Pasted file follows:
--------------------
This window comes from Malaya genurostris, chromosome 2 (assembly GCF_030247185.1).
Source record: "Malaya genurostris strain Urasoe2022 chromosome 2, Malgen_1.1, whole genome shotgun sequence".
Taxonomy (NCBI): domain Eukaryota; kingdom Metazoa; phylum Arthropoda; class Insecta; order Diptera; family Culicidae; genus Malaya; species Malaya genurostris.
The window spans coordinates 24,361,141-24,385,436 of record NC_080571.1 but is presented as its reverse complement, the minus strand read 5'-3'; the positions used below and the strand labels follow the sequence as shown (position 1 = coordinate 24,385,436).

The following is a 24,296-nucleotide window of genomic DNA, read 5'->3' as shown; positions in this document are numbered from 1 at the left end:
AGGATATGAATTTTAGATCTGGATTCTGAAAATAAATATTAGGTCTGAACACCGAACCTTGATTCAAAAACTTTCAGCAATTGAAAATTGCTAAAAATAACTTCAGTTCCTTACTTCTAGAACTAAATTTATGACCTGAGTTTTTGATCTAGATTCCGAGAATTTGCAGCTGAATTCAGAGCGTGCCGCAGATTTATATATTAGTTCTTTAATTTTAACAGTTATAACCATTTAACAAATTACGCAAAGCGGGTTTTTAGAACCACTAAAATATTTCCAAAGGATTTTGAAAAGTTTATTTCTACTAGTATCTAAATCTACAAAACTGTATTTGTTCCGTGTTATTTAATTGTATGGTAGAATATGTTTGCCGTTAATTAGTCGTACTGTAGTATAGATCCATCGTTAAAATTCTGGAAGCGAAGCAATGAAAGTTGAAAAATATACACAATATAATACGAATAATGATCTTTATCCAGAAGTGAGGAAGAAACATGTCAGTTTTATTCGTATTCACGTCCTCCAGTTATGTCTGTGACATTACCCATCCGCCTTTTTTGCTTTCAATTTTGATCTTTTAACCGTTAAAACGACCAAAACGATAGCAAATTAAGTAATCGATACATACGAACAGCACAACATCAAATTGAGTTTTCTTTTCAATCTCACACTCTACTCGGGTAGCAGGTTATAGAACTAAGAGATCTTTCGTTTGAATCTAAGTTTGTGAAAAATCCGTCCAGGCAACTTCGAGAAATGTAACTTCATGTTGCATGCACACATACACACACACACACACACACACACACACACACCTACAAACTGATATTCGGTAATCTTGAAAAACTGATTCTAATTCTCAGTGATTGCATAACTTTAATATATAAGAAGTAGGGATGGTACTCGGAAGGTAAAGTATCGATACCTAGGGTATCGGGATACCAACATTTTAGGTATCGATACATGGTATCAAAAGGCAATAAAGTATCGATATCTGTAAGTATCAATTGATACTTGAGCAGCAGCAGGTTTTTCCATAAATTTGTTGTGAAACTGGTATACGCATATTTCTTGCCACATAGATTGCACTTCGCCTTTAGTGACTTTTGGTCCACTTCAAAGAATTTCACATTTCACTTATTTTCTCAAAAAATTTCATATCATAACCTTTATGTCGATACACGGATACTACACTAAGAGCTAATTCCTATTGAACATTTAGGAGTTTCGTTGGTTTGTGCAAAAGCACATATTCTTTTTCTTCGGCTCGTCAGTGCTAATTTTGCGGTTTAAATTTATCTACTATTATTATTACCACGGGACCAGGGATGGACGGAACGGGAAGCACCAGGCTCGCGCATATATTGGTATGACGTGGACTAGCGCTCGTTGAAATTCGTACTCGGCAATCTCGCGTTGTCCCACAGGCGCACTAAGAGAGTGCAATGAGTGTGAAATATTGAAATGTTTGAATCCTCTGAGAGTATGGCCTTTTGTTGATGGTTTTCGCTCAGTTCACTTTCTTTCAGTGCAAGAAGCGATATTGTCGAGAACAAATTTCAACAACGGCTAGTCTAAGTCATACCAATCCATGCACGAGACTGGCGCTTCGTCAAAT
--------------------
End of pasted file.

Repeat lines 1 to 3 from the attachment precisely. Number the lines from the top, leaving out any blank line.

This window comes from Malaya genurostris, chromosome 2 (assembly GCF_030247185.1).
Source record: "Malaya genurostris strain Urasoe2022 chromosome 2, Malgen_1.1, whole genome shotgun sequence".
Taxonomy (NCBI): domain Eukaryota; kingdom Metazoa; phylum Arthropoda; class Insecta; order Diptera; family Culicidae; genus Malaya; species Malaya genurostris.